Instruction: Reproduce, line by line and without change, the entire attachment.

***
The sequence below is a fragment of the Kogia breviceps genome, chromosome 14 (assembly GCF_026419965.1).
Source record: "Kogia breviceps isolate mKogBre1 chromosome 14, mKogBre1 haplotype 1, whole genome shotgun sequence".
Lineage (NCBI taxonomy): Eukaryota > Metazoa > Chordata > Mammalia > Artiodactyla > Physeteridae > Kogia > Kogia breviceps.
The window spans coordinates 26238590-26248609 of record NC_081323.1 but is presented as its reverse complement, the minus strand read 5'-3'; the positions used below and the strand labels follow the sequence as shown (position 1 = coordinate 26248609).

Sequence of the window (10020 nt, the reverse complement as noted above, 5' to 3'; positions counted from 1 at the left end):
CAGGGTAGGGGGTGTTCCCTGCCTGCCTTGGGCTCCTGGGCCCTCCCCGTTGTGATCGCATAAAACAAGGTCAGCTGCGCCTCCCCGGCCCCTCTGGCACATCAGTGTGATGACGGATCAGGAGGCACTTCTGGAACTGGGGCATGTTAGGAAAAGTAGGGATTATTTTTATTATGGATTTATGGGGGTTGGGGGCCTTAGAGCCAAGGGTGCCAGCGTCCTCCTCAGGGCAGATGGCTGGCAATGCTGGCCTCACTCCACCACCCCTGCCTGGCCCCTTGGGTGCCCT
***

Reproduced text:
The sequence below is a fragment of the Kogia breviceps genome, chromosome 14 (assembly GCF_026419965.1).
Source record: "Kogia breviceps isolate mKogBre1 chromosome 14, mKogBre1 haplotype 1, whole genome shotgun sequence".
Lineage (NCBI taxonomy): Eukaryota > Metazoa > Chordata > Mammalia > Artiodactyla > Physeteridae > Kogia > Kogia breviceps.
The window spans coordinates 26238590-26248609 of record NC_081323.1 but is presented as its reverse complement, the minus strand read 5'-3'; the positions used below and the strand labels follow the sequence as shown (position 1 = coordinate 26248609).

Sequence of the window (10020 nt, the reverse complement as noted above, 5' to 3'; positions counted from 1 at the left end):
CAGGGTAGGGGGTGTTCCCTGCCTGCCTTGGGCTCCTGGGCCCTCCCCGTTGTGATCGCATAAAACAAGGTCAGCTGCGCCTCCCCGGCCCCTCTGGCACATCAGTGTGATGACGGATCAGGAGGCACTTCTGGAACTGGGGCATGTTAGGAAAAGTAGGGATTATTTTTATTATGGATTTATGGGGGTTGGGGGCCTTAGAGCCAAGGGTGCCAGCGTCCTCCTCAGGGCAGATGGCTGGCAATGCTGGCCTCACTCCACCACCCCTGCCTGGCCCCTTGGGTGCCCT